Details

  • Start: Boscastle car park (fee), OS grid ref SX101914
  • End: Boscastle car park (fee), OS grid ref SX101914
  • Country: England
  • County: Cornwall
  • Type: Country
  • Nearest pub:
  • Ordnance Survey: OS Landranger190
  • Difficulty: Medium
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Description

Enjoy a walk from the pretty village of Boscastle, following the River Valency

Enjoy a walk from the pretty village of Boscastle, following the River Valency



Boscastle is one of the most scenic villages in the Cornwall Area of Outstanding Natural Beauty that runs from Widemouth Bay for about 30 miles to Pentire Point. Our walk starts in this pretty fishing village then traverses the Coast Path over high cliffs before turning inland across fields and back down through woodland following the River Valency. A tributary, the River Jordan, meets the Valency in the middle of the village.
The Museum of Witchcraft, one of the villages attractions, has been located in Boscastle since 1960 and houses the worlds largest collection of witchcraft-related artefacts and a library of over 3,000 books relating to witchcraft. Nearby there is a small and attractive Youth Hostel in the former stables and a refurbished Visitor Centre.
The National Trust owns and cares for the beautiful medieval harbour and coastline on either side. The small harbour now hosts a number of little fishing boats but was once a hive of activity, with trade taking place between Wales, Bristol and the south of England.
Out on the Coast Path is the waterfall at Pentargon, and high Beeny Cliff is the chasmal beauty of Thomas Hardys poem of that name. Below is the Seals Hole, aptly named as more than 100 seals have been spotted there at one time.
Inland lies rich woodland clinging to the valley sides and the tumbling River Valency. Most of these woods are oak, some very ancient, and have been managed in the past for wood fuel, building and furniture, while the bark has been used for the leather-tanning industry. The woods are also home to colonies of horseshoe and lesser horseshoe bats, both protected species. Above the woods are wildflower meadows that attract butterflies like the rare pearl-bordered fritillary. Further on is St Juliots Church, where Hardy met his first wife, Emma Gifford, who was the rectors sister-in-law.

This walk was kindly supplied by Cornwall AONB, which comprises one single protected area, divided into 12 parts. These make up some of the best of Cornwalls coastland, moorland, farmland, woodland, streams, creeks and estuaries and covers an area of 958 sq km or 370 sq miles more than a quarter of the countys countryside. For further information contact 01872 322350, www.cornwall-aonb.gov.uk.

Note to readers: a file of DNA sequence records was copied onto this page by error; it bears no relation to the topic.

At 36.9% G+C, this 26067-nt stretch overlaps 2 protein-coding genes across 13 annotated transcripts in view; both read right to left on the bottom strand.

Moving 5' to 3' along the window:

1


Park in the refurbished car park in the centre of the village and walk down past the pub and shops to the Visitor Centre. Just past here and before the Youth Hostel, take the path uphill to your right on the north side of the harbour. When it forks, follow the Coast Path, climb the hill and continue along the cliff tops to Pentargon. (On the opposite side of the harbour to the south lie the Forrabury Stitches, an ancient strip-field farming system dating back to the 4th century.) The path runs between a stone hedge, covered in sea ivory lichen and the open maritime grassland topping the cliffs. This grassland is one of our rarest habitats and features many wild flowers.


2


Just before a stone stile you will see the view of Pentargon waterfall for the first time. After crossing the stile follow the path down and around the top of the waterfall, over a wooden bridge. Here you can take a small path to your left to see the waterfall from above but take great care the cliffs are steep and there is a serious overhang. Back on the main path there is a steep climb up then along Beeny Cliff. The path now turns east and after about half a mile there is a turning inland to the road by North Lodge.


3


Turn left onto the road and after 50 yards take the right turning into Higher Beeny. Take the first footpath on your left down to a stream, then up to Trebyla farm. Just past here the path crosses the coast road (the B3263) and across four fields to Penventon Farm. Turn right onto the farm track up to the Old Rectory then onto the footpath with a little patch of woodland on your right.


4


At the crossing of footpaths turn right (if you take a detour and climb to the left you will soon come to St Juliots Church) and head downhill, following the Valency River. Pass through the little hamlet of New Mills, just after which is a footbridge over the river on your left. This would take you up to the other side of the valley to Minster Church, which can be spotted on the skyline. Our path, however, continues downstream.


5


Pass the weir and then a series of leats running parallel to the river and make your way back to the car park and your starting point.

PETER MAXTED

FACT FILE


Start/parking: Boscastle car park (fee), OS grid ref SX101914
Distance: 6 miles/10.5km
Time: About 3 hours
Map: OS Landranger190
Terrain: Coast Path and inland footpaths; some steep ascents on coast
Public transport: Buses to Boscastle from Bude and elsewhere; Traveline 0871 200 2233
Refreshments: Cafs and pubs in Boscastle

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